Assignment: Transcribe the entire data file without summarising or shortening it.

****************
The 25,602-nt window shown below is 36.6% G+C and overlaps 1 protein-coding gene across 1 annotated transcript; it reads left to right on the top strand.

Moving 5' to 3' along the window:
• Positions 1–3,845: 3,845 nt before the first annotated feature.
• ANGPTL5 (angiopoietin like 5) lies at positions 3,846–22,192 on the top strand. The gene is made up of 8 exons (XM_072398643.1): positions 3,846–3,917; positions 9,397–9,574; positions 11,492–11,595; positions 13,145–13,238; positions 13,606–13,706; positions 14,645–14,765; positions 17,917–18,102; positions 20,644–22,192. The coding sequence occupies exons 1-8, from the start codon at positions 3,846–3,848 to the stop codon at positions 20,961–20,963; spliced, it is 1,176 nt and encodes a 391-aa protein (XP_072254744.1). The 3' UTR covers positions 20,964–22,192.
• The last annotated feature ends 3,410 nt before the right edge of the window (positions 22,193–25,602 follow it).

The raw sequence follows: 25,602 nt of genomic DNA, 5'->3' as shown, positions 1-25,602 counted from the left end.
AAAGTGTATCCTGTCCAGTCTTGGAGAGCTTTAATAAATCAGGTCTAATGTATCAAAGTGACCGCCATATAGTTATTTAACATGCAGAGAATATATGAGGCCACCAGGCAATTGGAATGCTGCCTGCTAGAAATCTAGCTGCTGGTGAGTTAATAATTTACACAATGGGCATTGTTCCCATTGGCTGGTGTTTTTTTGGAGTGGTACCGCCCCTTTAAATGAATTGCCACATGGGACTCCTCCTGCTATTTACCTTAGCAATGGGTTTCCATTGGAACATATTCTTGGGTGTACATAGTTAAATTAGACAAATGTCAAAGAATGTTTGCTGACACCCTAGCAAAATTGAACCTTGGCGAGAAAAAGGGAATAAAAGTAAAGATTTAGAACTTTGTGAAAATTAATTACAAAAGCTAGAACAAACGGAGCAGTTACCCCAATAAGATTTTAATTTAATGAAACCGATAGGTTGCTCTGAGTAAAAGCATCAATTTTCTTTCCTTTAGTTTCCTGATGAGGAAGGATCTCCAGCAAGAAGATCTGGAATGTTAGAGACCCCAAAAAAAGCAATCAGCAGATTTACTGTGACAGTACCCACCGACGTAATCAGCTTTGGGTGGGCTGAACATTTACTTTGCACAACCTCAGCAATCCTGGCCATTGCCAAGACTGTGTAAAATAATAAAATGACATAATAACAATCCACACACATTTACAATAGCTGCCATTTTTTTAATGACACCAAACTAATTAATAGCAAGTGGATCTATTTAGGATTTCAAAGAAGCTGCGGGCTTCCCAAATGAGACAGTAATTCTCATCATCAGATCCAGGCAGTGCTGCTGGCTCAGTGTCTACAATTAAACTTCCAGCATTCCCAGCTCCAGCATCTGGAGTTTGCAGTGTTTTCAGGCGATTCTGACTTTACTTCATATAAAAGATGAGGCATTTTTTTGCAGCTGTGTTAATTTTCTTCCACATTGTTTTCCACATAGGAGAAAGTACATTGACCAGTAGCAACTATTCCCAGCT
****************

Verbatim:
The 25,602-nt window shown below is 36.6% G+C and overlaps 1 protein-coding gene across 1 annotated transcript; it reads left to right on the top strand.

Moving 5' to 3' along the window:
• Positions 1–3,845: 3,845 nt before the first annotated feature.
• ANGPTL5 (angiopoietin like 5) lies at positions 3,846–22,192 on the top strand. The gene is made up of 8 exons (XM_072398643.1): positions 3,846–3,917; positions 9,397–9,574; positions 11,492–11,595; positions 13,145–13,238; positions 13,606–13,706; positions 14,645–14,765; positions 17,917–18,102; positions 20,644–22,192. The coding sequence occupies exons 1-8, from the start codon at positions 3,846–3,848 to the stop codon at positions 20,961–20,963; spliced, it is 1,176 nt and encodes a 391-aa protein (XP_072254744.1). The 3' UTR covers positions 20,964–22,192.
• The last annotated feature ends 3,410 nt before the right edge of the window (positions 22,193–25,602 follow it).

The raw sequence follows: 25,602 nt of genomic DNA, 5'->3' as shown, positions 1-25,602 counted from the left end.
AAAGTGTATCCTGTCCAGTCTTGGAGAGCTTTAATAAATCAGGTCTAATGTATCAAAGTGACCGCCATATAGTTATTTAACATGCAGAGAATATATGAGGCCACCAGGCAATTGGAATGCTGCCTGCTAGAAATCTAGCTGCTGGTGAGTTAATAATTTACACAATGGGCATTGTTCCCATTGGCTGGTGTTTTTTTGGAGTGGTACCGCCCCTTTAAATGAATTGCCACATGGGACTCCTCCTGCTATTTACCTTAGCAATGGGTTTCCATTGGAACATATTCTTGGGTGTACATAGTTAAATTAGACAAATGTCAAAGAATGTTTGCTGACACCCTAGCAAAATTGAACCTTGGCGAGAAAAAGGGAATAAAAGTAAAGATTTAGAACTTTGTGAAAATTAATTACAAAAGCTAGAACAAACGGAGCAGTTACCCCAATAAGATTTTAATTTAATGAAACCGATAGGTTGCTCTGAGTAAAAGCATCAATTTTCTTTCCTTTAGTTTCCTGATGAGGAAGGATCTCCAGCAAGAAGATCTGGAATGTTAGAGACCCCAAAAAAAGCAATCAGCAGATTTACTGTGACAGTACCCACCGACGTAATCAGCTTTGGGTGGGCTGAACATTTACTTTGCACAACCTCAGCAATCCTGGCCATTGCCAAGACTGTGTAAAATAATAAAATGACATAATAACAATCCACACACATTTACAATAGCTGCCATTTTTTTAATGACACCAAACTAATTAATAGCAAGTGGATCTATTTAGGATTTCAAAGAAGCTGCGGGCTTCCCAAATGAGACAGTAATTCTCATCATCAGATCCAGGCAGTGCTGCTGGCTCAGTGTCTACAATTAAACTTCCAGCATTCCCAGCTCCAGCATCTGGAGTTTGCAGTGTTTTCAGGCGATTCTGACTTTACTTCATATAAAAGATGAGGCATTTTTTTGCAGCTGTGTTAATTTTCTTCCACATTGTTTTCCACATAGGAGAAAGTACATTGACCAGTAGCAACTATTCCCAGCT